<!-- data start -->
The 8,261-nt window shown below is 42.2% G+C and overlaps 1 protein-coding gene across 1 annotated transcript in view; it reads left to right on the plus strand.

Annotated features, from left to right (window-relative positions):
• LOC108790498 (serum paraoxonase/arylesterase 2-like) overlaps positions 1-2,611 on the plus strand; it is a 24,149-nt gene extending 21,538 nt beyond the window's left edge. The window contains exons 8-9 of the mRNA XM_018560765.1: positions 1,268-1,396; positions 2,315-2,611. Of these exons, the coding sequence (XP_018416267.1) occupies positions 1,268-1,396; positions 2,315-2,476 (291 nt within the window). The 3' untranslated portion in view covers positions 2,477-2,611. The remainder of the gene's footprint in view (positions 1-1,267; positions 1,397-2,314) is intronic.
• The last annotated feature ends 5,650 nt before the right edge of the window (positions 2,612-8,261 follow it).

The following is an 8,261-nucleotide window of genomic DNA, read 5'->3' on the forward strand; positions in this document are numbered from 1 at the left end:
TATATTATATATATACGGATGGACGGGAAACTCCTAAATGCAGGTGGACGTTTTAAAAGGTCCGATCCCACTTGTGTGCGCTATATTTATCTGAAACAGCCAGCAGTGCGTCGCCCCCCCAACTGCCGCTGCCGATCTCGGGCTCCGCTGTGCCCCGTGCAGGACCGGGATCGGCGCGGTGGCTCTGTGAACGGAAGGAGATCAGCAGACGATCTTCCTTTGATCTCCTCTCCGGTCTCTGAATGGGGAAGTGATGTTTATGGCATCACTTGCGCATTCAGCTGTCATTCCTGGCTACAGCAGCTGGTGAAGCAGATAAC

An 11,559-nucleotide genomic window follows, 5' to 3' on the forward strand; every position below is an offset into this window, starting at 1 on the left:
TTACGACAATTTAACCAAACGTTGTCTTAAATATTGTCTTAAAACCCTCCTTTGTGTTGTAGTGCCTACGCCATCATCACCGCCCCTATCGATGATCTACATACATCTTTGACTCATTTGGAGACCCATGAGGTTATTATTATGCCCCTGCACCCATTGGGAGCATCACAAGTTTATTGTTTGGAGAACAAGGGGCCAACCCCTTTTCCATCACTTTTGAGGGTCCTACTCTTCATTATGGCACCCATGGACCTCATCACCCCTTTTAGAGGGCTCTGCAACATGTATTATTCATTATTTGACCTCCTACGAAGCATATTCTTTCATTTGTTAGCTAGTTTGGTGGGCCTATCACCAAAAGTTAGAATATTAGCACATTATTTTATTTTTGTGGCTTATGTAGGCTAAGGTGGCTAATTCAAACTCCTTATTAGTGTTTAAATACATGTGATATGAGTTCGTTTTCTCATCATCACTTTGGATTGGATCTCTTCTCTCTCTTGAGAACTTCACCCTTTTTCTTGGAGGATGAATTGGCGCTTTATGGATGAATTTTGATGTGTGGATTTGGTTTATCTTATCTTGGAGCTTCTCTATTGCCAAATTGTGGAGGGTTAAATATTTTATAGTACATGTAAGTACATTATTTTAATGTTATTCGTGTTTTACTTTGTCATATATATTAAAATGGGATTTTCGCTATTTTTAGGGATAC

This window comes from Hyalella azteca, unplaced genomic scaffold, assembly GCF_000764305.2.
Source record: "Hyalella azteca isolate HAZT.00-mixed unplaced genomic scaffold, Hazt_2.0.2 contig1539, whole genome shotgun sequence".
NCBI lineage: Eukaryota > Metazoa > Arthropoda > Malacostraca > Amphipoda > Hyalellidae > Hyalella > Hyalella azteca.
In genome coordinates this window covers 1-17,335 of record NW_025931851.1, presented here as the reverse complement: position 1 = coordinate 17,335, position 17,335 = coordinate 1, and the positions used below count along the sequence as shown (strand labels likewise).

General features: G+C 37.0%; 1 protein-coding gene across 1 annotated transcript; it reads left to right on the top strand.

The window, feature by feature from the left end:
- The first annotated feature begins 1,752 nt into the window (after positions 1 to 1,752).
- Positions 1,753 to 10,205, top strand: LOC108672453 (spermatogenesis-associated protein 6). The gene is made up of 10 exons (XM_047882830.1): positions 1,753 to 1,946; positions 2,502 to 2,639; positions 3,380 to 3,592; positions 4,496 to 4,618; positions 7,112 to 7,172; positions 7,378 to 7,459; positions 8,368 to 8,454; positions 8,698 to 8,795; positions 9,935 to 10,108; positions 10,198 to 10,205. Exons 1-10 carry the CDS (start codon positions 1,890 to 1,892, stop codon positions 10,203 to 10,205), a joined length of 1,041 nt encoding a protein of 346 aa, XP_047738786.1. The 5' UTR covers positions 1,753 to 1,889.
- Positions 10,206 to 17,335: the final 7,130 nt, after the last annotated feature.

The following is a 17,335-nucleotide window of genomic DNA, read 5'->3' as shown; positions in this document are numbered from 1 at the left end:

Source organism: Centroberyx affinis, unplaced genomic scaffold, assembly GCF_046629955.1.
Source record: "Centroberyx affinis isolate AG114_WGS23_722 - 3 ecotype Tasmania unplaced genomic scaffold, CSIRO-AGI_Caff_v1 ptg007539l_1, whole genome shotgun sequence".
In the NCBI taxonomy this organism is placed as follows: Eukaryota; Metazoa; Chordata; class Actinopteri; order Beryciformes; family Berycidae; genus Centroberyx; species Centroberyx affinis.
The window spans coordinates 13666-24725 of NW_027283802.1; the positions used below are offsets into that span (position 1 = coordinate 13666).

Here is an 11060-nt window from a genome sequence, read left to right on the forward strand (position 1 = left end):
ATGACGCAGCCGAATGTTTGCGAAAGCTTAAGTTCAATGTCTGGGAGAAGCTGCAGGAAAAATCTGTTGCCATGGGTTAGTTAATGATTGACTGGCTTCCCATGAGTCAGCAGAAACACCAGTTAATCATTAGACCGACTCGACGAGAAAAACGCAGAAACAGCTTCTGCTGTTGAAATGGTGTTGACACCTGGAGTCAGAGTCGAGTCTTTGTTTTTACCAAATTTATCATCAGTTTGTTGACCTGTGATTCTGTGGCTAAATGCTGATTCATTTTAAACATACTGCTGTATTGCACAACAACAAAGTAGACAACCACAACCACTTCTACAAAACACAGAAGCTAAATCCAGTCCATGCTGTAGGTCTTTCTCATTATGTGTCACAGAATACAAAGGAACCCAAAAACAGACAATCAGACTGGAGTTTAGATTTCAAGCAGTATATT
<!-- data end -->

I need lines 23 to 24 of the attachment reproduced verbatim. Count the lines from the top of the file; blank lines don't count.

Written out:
Here is an 11060-nt window from a genome sequence, read left to right on the forward strand (position 1 = left end):
ATGACGCAGCCGAATGTTTGCGAAAGCTTAAGTTCAATGTCTGGGAGAAGCTGCAGGAAAAATCTGTTGCCATGGGTTAGTTAATGATTGACTGGCTTCCCATGAGTCAGCAGAAACACCAGTTAATCATTAGACCGACTCGACGAGAAAAACGCAGAAACAGCTTCTGCTGTTGAAATGGTGTTGACACCTGGAGTCAGAGTCGAGTCTTTGTTTTTACCAAATTTATCATCAGTTTGTTGACCTGTGATTCTGTGGCTAAATGCTGATTCATTTTAAACATACTGCTGTATTGCACAACAACAAAGTAGACAACCACAACCACTTCTACAAAACACAGAAGCTAAATCCAGTCCATGCTGTAGGTCTTTCTCATTATGTGTCACAGAATACAAAGGAACCCAAAAACAGACAATCAGACTGGAGTTTAGATTTCAAGCAGTATATT